[0021] According to a feature of the present invention the device includes a motorized mechanism for varying the distance and the angle, and preferably a control system for controlling the motorized mechanism.

[0022] According to a further feature of the present invention, the moveable mount and the first mirror is attached to an inspection device, such as a camera of an AOI system.

[0023] According to a still further feature of the present invention, the first mirror is mounted between the light source and the plane being illuminated.

[0024] According to a still further feature of the present inventions, the light beam exits the light source substantially perpendicular to the plane.

[0025] According to a still further feature of the present invention, the angle of the first mirror is varied about an axis parallel to the plane.

[0026] According to a still further feature of the present invention, the light source is made up of i) a primary light source (such as a diode laser) configured to emit the light beam: and ii) a second mirror positioned so as to reflect the light beam from the primary light source towards the first mirror. In this case, the light beam is preferably emitted from the primary light source substantially parallel to the plane and the second mirror is preferably positioned so as to reflect the light beam substantially perpendicular to the plane. In this case the second mirror is preferably is attached to an inspection device, such as a camera of an AOI system.

BRIEF DESCRIPTION OF THE DRAWINGS

[0027] The invention is herein described, by way of example only, with reference to the accompanying drawings, where:

[0028] FIG. 1a is a schematic representation of the method of illumination of the present invention;

[0029] FIG. 1b is a schematic representation of specularly reflected light entering the observation system;

[0030] FIG. 2 is a schematic representation of a diffraction pattern formed as a result of a light beam passing through a hairline crack between a component lead and a solder bead;

[0031] FIG. 3a is a schematic top views of the area of illumination according to the invention where a component is missing;

[0032] FIG. 3b is a schematic top view of the area of illumination according to the invention when a component is present and casts a shadows;

[0033] FIG. 3c is a schematic top view of the area of illumination according to the invention when a component is present but mounted incorrectly, casting a deviant shadow;

[0034] FIG. 3d is a schematic side view of a capacitor casting a shadow;

[0035] FIG. 4 is a schematic drawing of an illumination device with one mirror, constructed in accordance with the teachings of the present invention; and

[0036] FIG. 5 is a schematic drawing of an illumination device with two mirrors, constructed in accordance with the teachings of the present invention.

DETAILED DESCRIPTION OF THE INVENTION

[0037] The principles of the methods and operation of the illumination device according to the present invention are better understood with reference to the figures and the accompanying description. In the accompanying figures, like reference numerals refer to like parts throughout the figures.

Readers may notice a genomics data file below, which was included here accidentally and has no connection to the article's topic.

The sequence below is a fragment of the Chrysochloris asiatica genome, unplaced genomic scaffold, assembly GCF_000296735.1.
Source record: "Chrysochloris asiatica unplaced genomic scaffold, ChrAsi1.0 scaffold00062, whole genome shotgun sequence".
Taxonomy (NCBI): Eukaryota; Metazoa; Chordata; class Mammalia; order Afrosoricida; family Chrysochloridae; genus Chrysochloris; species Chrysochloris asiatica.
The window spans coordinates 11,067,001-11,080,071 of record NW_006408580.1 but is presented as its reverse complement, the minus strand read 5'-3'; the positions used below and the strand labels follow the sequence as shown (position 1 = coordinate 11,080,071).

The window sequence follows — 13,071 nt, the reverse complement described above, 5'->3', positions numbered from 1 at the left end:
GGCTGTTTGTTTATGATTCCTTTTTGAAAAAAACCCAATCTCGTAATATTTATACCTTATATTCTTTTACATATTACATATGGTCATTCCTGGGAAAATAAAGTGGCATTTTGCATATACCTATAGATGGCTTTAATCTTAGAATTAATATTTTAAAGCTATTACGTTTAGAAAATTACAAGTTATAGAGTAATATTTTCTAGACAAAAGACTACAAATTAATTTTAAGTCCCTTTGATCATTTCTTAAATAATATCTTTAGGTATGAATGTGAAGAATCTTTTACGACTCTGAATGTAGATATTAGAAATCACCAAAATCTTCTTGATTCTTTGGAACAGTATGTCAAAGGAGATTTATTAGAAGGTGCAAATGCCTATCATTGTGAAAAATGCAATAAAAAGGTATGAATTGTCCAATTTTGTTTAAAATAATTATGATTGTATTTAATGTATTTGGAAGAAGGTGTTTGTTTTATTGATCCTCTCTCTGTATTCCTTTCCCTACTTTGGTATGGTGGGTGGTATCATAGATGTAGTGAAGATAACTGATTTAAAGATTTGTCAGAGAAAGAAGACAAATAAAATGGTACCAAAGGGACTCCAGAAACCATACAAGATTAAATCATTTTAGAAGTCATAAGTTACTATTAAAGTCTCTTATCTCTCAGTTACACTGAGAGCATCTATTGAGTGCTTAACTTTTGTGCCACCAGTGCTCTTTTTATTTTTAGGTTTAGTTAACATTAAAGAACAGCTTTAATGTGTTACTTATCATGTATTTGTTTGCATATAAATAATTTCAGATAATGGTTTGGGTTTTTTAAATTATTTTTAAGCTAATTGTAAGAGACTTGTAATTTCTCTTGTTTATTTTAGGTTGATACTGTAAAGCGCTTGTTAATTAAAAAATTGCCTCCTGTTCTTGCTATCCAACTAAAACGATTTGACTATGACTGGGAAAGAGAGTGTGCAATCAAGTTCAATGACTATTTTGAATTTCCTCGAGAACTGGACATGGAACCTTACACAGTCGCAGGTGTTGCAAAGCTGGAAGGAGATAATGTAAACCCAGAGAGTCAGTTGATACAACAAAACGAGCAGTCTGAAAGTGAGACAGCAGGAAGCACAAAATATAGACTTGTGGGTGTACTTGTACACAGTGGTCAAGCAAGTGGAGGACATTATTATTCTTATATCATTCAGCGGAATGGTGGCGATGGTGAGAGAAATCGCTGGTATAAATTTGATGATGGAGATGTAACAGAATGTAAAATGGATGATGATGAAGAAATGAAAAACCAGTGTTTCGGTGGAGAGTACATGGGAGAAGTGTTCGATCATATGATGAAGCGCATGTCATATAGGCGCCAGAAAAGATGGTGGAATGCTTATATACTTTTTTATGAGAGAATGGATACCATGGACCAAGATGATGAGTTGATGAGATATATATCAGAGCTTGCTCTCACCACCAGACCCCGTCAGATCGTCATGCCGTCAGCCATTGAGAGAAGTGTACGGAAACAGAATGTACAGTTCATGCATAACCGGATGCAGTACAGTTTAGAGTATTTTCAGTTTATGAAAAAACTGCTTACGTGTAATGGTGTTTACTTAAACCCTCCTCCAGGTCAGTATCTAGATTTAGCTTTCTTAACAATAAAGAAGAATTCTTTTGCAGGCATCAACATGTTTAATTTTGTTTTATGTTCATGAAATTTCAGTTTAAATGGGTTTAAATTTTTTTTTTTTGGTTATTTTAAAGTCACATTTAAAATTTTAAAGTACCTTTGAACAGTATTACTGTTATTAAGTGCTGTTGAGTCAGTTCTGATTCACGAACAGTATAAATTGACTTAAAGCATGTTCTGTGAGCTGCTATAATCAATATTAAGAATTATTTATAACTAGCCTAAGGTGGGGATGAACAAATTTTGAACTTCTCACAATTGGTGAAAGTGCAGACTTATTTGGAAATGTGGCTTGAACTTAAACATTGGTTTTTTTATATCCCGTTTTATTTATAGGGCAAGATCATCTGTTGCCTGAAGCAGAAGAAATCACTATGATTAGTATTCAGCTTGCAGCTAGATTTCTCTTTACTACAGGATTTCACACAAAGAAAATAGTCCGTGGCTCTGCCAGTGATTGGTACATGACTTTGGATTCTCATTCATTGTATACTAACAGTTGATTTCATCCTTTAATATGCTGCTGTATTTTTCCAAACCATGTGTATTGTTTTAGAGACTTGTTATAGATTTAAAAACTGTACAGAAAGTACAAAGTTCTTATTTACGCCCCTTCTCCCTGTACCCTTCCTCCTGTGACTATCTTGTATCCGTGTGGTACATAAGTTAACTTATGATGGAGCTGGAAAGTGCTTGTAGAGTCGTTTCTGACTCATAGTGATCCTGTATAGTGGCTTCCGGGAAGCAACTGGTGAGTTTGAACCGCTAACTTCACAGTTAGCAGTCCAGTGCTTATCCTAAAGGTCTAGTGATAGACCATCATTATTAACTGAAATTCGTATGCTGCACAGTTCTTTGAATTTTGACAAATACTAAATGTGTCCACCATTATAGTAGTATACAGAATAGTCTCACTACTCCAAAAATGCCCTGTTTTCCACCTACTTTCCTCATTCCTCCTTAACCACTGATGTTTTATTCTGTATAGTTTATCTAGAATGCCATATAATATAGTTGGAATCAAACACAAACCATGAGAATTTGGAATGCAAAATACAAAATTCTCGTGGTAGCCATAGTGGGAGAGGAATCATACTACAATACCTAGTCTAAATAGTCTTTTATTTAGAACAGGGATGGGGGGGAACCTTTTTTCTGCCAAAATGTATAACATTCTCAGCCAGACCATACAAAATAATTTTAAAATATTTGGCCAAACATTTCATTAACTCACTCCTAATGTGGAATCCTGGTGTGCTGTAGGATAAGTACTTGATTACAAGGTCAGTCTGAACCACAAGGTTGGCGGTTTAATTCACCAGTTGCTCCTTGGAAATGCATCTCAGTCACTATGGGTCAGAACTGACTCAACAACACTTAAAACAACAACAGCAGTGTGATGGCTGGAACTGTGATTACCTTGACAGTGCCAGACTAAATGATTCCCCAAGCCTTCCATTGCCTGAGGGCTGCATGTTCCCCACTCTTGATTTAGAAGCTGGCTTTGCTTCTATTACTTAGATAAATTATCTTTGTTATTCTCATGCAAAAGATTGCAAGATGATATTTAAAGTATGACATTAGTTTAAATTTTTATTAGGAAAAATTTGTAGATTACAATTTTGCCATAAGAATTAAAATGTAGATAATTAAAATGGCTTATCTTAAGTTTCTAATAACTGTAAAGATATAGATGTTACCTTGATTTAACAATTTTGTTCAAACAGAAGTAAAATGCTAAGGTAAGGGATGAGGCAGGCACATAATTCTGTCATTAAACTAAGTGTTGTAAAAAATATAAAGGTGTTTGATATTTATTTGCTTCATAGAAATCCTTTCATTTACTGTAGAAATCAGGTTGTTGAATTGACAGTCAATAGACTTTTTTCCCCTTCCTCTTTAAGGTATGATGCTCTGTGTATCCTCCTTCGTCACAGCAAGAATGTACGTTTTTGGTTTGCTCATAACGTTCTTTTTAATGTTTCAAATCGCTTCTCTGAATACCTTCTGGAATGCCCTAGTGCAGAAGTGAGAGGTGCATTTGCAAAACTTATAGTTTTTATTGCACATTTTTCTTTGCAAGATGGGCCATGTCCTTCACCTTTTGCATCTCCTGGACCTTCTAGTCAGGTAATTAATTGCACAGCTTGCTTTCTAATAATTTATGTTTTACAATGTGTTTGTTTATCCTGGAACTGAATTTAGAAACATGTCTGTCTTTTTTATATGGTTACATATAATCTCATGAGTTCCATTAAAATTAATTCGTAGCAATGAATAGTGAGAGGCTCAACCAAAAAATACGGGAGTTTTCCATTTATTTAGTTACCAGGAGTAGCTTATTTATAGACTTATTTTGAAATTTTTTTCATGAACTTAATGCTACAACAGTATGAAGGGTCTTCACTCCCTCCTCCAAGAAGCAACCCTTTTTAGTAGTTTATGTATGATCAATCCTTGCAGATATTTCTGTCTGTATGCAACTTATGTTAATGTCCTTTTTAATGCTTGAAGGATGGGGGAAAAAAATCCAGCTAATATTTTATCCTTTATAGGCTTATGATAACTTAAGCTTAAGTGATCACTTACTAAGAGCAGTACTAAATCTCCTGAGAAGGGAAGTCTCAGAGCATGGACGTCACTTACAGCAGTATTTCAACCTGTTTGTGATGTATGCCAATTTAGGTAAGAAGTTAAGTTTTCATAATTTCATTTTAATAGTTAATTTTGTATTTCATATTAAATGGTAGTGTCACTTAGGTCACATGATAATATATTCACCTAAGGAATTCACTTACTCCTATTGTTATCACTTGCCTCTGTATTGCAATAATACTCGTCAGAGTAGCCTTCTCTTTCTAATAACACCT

[0038] Before turning to details of the present invention, it should be appreciated that the present invention provides a method of inspection and also provides three independent methods for detecting faults on an ICB, each which increases the utility of optical inspection of integrated circuit boards. The three methods for detecting faults are: 1) the use of diffraction of light to detect certain types of soldering faults: 2) the use of shadows to identify the presence or absence of components on an integrated circuit board; and 3) the direct illumination of components and parts of components in such a way as to eliminate shadows in order to increase the signal-to-noise ratio, to increase the depth of field and to increase the contrast of the images obtained.

[0039] Although each of the four methods may be performed using variety of devices, the innovative device of the present invention allows performance of all four methods.

[0040] In the following description and claims the terms collimated light is to be understood as a light beam wherein the rays of light making the beam are substantially parallel, such as a coherent light beam made by a laser or light that has passed through a collimator or an appropriate filter.

[0041] Method of Illumination

[0042] The method of illumination of the present invention relates to a method that provides for a high signal-to-noise ratio, a large depth of field and high contrast in the detected images. The method of illumination of the present invention eliminates strong reflections caused by shiny components and shadows that hide important features. These improvements simplify automatic identification of components and faults and lead to an increased utility of AOI methods. Further advantages of the present invention include that effective lighting is achieved using less energy and by producing less heat when compared to other illumination systems known in the art.

[0043] The method of illumination of the present invention, FIG. 1a, consists of locally illuminating a site of interest 10 on UUT 12 where light beam 14 is collimated. This is done, for example, using a coherent light source 16 or a properly designed non-coherent light source such as a lamp whose light is collimated.

[0044] Effective illumination of area of interest 10 is easily achieved with little expenditure of energy and release of heat since light beam 14 illuminates only a limited area. This leads to an increased depth of field with a concomitant increase of image sharpness. Since the rays of light beam 14 are collimated the signal-to-noise ratio of the detected image and the contrast in the image are increased relative to diffuse illumination methods.